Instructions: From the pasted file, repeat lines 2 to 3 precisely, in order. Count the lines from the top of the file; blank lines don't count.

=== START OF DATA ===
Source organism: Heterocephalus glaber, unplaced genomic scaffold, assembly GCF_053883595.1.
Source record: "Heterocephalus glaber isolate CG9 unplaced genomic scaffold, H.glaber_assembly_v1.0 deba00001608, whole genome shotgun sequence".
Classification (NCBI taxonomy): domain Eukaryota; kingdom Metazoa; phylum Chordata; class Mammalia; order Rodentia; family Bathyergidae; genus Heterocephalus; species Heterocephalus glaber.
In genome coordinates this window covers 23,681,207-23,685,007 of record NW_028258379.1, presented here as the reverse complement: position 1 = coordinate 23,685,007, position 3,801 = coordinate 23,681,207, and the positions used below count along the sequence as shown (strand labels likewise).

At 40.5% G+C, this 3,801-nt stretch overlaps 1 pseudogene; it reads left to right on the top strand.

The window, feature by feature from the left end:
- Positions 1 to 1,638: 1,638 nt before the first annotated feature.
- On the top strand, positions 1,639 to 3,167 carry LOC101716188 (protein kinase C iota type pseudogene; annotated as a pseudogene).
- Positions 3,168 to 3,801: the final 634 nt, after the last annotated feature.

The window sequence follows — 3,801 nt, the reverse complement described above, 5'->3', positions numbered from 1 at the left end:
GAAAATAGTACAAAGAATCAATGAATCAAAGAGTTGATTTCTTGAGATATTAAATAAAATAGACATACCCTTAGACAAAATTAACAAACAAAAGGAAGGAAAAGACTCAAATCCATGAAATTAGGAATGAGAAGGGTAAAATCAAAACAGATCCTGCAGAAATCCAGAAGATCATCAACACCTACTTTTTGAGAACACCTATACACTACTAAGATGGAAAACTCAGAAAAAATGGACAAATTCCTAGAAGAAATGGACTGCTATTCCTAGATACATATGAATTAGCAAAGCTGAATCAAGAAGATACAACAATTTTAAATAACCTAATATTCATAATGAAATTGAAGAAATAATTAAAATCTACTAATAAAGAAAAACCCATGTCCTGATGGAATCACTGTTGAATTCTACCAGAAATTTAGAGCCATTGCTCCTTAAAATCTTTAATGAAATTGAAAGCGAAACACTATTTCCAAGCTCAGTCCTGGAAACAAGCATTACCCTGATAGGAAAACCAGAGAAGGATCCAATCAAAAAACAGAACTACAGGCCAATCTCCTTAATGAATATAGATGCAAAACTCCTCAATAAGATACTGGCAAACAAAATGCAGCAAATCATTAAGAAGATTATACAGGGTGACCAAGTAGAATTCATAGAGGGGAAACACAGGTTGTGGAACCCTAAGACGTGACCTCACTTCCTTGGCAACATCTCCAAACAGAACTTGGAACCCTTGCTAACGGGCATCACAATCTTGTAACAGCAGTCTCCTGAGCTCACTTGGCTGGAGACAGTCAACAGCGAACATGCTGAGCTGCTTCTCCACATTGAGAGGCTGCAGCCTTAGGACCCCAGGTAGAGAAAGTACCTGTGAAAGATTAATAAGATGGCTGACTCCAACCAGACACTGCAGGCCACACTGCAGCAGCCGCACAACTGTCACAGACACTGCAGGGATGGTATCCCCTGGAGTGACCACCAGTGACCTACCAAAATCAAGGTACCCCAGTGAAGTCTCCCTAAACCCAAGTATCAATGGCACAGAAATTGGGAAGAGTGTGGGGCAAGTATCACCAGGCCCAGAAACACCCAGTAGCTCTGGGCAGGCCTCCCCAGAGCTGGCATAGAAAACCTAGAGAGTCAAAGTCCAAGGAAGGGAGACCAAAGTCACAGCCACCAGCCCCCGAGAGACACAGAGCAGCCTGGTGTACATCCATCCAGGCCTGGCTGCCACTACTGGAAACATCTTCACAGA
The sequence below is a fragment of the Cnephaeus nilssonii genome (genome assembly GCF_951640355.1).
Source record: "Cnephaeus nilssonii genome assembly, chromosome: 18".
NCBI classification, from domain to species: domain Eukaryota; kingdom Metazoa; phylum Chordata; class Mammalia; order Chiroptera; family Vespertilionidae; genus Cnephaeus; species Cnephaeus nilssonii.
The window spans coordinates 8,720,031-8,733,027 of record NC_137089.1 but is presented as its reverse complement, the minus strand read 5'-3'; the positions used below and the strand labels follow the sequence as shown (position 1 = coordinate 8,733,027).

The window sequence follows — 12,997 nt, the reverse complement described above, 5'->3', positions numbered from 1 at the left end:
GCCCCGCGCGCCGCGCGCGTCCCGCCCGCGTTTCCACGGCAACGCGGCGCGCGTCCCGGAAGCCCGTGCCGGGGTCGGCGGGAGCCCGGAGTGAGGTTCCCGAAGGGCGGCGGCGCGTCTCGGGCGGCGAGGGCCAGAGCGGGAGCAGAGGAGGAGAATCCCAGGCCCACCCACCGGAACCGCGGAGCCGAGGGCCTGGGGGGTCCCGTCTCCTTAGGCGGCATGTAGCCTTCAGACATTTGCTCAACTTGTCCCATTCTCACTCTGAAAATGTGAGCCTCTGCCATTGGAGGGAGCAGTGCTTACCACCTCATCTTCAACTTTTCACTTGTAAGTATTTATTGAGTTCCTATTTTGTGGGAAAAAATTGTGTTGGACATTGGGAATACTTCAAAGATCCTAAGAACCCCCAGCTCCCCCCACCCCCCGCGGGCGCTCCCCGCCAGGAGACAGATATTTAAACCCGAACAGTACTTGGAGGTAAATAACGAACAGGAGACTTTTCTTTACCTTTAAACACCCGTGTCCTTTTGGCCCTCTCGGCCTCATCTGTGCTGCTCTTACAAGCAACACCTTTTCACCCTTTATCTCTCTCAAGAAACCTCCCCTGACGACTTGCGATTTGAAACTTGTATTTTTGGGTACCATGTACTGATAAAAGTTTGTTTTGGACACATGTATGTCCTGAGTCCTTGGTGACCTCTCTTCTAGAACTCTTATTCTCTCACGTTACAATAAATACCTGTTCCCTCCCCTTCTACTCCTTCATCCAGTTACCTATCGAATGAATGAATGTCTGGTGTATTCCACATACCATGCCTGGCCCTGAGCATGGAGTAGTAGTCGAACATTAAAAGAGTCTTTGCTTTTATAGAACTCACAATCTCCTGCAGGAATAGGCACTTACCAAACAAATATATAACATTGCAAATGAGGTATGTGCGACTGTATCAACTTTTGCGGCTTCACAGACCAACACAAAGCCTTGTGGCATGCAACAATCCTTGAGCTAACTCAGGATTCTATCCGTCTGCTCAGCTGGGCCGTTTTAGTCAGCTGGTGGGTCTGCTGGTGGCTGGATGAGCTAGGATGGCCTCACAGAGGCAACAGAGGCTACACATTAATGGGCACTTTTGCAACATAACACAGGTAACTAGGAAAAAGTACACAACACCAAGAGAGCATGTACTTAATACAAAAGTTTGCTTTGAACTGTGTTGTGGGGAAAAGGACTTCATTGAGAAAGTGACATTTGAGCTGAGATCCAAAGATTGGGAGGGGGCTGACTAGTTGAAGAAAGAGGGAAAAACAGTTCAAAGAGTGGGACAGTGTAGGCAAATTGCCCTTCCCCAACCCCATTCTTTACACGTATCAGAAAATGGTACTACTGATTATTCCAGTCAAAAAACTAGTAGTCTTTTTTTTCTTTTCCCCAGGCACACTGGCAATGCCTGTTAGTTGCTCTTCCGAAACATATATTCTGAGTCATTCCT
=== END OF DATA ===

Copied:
Source record: "Heterocephalus glaber isolate CG9 unplaced genomic scaffold, H.glaber_assembly_v1.0 deba00001608, whole genome shotgun sequence".
Classification (NCBI taxonomy): domain Eukaryota; kingdom Metazoa; phylum Chordata; class Mammalia; order Rodentia; family Bathyergidae; genus Heterocephalus; species Heterocephalus glaber.